Fireworks and fine dust
Are fireworks really the source of fine dust?
There are many generators of fine dust coming from the industrial, transportation or agricultural sectors. Fireworks also generate a certain amount of fine dust. But the dust generated by the burning of fireworks has fundamentally different characteristics than fine dust from internal combustion engines and furnaces. Fireworks are much less of a problem than fine dust from automobiles and commercial vehicles. They remain in the atmosphere for a shorter period of time and can be promptly broken down and detoxified by the body. This is not possible with fine dusts from soot and abrasion particles.
Fine dust is not relevant for the climate
Greenhouse gases are the main contributors to climate change
The climate crisis has been declared internationally. This is a resolution passed by parliaments or administrations that jointly declare that climate change corresponds to a crisis and that the measures taken so far in a municipality/city are not sufficient to satisfactorily limit CO2 emissions. The issue is thus how to deal with global warming, which can be seen as man-made. As a measure to limit CO2 emissions relevant to global warming, administrations cite, among other things, the renunciation of large fireworks displays and refer to the figures of the German Environmental Aid and the fine dust figures of the Federal Environment Agency. But: Fine dusts are local emissions and not relevant to the climate. Therefore, they cannot be used as a justification for limiting measures under the climate emergency.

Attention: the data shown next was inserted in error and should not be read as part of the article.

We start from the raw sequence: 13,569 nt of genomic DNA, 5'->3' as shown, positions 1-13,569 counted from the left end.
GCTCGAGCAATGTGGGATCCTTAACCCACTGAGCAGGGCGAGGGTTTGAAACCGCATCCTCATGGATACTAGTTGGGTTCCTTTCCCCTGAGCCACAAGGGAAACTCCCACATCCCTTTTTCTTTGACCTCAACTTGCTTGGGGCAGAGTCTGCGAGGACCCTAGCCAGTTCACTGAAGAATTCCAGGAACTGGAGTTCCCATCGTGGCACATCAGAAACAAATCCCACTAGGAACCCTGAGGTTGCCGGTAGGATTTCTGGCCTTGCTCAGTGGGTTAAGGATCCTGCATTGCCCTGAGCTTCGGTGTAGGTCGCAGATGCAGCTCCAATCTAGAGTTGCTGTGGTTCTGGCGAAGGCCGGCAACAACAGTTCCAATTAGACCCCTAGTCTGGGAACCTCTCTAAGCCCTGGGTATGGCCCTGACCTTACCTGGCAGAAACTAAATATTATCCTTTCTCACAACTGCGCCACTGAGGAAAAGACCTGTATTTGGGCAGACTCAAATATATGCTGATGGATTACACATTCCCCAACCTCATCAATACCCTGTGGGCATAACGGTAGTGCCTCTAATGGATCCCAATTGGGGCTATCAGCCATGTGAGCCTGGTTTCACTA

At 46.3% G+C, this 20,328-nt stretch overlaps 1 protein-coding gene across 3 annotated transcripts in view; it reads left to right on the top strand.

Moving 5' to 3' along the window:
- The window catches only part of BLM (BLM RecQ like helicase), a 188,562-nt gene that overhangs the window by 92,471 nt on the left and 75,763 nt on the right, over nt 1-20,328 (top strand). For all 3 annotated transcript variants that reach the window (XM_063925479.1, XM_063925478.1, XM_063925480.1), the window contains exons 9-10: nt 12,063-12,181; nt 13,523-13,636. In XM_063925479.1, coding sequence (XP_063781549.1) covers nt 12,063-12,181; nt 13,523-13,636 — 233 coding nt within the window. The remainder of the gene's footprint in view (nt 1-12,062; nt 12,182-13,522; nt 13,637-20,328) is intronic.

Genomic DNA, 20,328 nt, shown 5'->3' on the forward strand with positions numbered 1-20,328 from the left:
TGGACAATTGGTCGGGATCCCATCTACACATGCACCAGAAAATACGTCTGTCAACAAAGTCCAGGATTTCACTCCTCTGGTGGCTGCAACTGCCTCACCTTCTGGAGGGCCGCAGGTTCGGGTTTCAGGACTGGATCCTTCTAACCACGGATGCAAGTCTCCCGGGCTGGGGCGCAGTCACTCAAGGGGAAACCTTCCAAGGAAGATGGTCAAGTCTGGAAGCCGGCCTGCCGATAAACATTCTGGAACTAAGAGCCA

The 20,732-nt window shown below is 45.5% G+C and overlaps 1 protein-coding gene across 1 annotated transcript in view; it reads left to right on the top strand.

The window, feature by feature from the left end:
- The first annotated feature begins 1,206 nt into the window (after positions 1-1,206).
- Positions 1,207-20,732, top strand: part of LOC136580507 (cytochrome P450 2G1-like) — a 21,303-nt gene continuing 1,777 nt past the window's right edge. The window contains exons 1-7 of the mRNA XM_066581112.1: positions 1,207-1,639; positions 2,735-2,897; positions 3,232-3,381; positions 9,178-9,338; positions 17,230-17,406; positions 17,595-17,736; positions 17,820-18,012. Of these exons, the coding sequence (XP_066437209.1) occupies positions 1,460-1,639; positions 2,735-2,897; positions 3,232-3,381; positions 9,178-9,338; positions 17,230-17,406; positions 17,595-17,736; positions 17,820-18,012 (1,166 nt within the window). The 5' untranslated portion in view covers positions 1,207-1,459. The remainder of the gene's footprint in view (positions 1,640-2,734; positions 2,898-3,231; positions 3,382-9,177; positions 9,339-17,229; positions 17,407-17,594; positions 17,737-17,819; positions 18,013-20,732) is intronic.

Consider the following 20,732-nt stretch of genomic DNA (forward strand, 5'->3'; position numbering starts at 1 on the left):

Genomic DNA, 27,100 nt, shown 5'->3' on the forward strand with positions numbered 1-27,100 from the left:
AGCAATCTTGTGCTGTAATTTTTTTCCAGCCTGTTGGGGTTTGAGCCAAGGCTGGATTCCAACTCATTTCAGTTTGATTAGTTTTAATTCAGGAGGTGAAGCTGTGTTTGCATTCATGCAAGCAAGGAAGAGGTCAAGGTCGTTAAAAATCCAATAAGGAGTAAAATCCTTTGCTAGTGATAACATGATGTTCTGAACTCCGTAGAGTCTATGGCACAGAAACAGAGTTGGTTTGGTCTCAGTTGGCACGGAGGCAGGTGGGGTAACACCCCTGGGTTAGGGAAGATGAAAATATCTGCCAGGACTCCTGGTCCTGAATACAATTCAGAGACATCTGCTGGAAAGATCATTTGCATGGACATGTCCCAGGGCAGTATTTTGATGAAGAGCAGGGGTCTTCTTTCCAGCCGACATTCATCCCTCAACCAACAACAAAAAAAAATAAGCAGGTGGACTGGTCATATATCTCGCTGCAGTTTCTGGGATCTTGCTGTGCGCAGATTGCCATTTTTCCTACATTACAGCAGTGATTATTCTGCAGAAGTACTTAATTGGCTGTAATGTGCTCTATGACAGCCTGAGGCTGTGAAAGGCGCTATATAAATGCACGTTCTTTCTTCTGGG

Researchers suspect: Fine dust does not always equal danger
Fine dust is one of the greatest health risks for us humans. That’s why strict guideline values and, in some cases, driving bans apply in cities with excessively high levels. Researchers from Switzerland now say, however, that it is not enough just to measure how much fine dust can be found in the air. The composition of the dust is crucial – not all fine dust is the same.